Study: Rumors of Written-Word Death Greatly Exaggerated

Americans' print consumption has declined since 1960 but words delivered by computer have more than made up the difference.

Americans’ print consumption has declined since 1960, but words delivered by computer have more than made up the difference. (Image courtesy of the University of San Diego’s Global Information Industry Center)

Conventional wisdom holds that YouTube, videogames, cable TV and iPods have turned us away from the written word. Glowing streams of visual delights replaced paper and longhand letters shrank to bite-sized Facebook status updates, the theory held. Conventional wisdom, in this case, is wrong.
A large-scale study by the University of San Diego and other research universities revealed what some of us have long suspected: We’re reading far more words than we used to as we adopt new technologies.
“Reading, which was in decline due to the growth of television, tripled from 1980 to 2008, because it is the overwhelmingly preferred way to receive words on the Internet,” found a University of San Diego study (.pdf) published this month by Roger E. Bohn and James E. Short of the University of San Diego.
Americans consumed 3.6 billion terabytes of information last year, averaging 11.8 hours of information consumption per day. Video and videogames constituted 55 percent of those bytes, but on average, Americans read 36 percent of the 100,500 words they consume each day, according to the San Diego study, which analyzed more than 20 data sources. The study doesn’t cover writing, but a simple glance at Facebook feeds reveals that we’re almost certainly writing more than we used to, as well.
Admittedly, posting “OMG best pizza ever C U l8r” to a mix of strangers, friends and acquaintances is not the same as carrying on a lengthy epistolary relationship.
“The Internet is about the death of the written word as a means of exchange and a store of value,” writes Sam Vaknin, Ph.D., in a typical criticism. “As a method of conveying information, written words are inefficient and ambiguous…. Sounds and images are far superior … thus, textual minimalism is replacing books and periodicals.”
However, that “textual minimalism” sure adds up fast — especially considering that a decent percentage of status updates include links to longer blog posts and articles. No matter how you slice it, this San Diego study found text to be a bigger part of our lives than it was 30 years ago, when much of the internet was a mere gleam in Al Gore’s eye.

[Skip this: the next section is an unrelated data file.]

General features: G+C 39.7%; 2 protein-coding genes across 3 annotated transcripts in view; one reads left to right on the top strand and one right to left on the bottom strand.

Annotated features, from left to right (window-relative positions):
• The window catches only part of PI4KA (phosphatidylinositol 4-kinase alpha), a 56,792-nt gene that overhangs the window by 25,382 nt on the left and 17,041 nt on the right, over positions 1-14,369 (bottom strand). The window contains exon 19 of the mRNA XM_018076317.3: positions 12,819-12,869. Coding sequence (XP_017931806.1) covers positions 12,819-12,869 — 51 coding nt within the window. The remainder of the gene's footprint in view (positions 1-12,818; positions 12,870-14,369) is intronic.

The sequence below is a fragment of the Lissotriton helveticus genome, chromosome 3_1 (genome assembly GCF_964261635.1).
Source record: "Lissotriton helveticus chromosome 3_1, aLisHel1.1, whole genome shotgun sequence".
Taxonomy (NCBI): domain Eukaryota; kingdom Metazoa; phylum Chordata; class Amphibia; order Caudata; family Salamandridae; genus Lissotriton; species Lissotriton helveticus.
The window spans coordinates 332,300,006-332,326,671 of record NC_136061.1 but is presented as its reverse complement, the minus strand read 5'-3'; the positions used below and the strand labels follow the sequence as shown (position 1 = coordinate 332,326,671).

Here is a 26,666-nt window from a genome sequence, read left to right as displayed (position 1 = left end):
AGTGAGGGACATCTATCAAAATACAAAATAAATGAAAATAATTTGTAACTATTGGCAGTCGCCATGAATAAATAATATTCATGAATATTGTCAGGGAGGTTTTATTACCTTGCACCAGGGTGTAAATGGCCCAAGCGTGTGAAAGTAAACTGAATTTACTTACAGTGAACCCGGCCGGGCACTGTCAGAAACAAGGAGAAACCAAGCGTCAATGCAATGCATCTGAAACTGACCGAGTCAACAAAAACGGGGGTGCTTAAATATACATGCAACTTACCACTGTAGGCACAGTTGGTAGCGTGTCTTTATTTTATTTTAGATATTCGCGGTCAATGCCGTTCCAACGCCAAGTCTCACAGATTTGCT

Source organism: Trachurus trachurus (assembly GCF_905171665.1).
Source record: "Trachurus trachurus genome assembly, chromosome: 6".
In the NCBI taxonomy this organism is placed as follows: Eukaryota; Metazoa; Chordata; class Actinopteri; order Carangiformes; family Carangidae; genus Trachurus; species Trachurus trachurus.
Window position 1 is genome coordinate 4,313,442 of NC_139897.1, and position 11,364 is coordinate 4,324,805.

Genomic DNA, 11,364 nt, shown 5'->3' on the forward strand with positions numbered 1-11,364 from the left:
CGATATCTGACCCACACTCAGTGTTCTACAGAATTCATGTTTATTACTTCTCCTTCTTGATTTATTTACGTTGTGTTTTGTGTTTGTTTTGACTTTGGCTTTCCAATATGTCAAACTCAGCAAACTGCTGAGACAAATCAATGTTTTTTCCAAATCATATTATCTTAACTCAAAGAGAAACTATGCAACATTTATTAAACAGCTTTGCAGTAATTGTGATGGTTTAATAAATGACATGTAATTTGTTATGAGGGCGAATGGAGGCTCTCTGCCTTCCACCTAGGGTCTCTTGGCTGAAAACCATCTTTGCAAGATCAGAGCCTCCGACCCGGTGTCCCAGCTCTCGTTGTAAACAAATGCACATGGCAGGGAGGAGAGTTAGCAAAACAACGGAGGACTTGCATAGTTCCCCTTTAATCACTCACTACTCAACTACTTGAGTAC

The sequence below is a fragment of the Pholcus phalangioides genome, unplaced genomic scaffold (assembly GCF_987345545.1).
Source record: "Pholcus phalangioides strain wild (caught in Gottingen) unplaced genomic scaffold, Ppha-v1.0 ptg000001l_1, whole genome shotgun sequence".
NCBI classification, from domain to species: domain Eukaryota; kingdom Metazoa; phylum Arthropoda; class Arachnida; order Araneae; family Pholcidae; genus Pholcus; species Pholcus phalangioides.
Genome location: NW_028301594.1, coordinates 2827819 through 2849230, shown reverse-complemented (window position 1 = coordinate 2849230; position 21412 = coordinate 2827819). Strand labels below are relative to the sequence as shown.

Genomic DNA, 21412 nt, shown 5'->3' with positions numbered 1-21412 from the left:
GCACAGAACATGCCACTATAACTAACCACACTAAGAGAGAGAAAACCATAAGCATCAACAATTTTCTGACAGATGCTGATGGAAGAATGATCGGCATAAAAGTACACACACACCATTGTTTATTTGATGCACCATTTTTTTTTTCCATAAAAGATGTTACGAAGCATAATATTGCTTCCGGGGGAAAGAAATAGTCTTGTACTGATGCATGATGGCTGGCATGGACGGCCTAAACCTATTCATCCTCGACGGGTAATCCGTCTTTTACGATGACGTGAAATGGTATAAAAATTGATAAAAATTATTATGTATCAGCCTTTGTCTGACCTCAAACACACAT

In addition, longer formats continue to be popular, despite increases in textual minimalism, competing sources of information and the general shrinkage of print magazines and newspapers — see Ars Technica’s 23-page review of Mac OS X 10.6 (1,447 Diggs, 142 on Reddit), or Glenn Greenwald’s lengthy opinion pieces (430 comments), neither of which would likely have been published by a print publication.
Meanwhile, Amazon, which seems to sell everything under the sun — including videogames, cameras and television sets — announced on Saturday that the Amazon Kindle, an eBook reader, became “the most gifted item ever in [Amazon] history” during this year’s holiday season.
The most gifted item during next year’s holiday season could well be Apple’s “iSlate” tablet, assuming rumors of its impending 2010 release are true. Say what you will about the literacy level of tweets or texts, but the position that literacy is on the decline is untenable when the most-hyped device of next year is said to be designed with free and paid-for electronic text — especially magazines — in mind.
If you’re reading thousands of words a day on a variety of devices, paper included, you need as much help as you can get in deciding which words to read. Ironically, the same technologies derided by some for contributing to a lack of literacy — Facebook and Twitter — are full of recommendations of things to read.
Technology may have truncated and warped the written word in some cases, while increasing competition for our time. But as borne out by this new data, technology hasn’t found a substitute for the written word as a means of conveying certain types of information. And, in fact, it has made reading and writing even more essential parts of everyday life.

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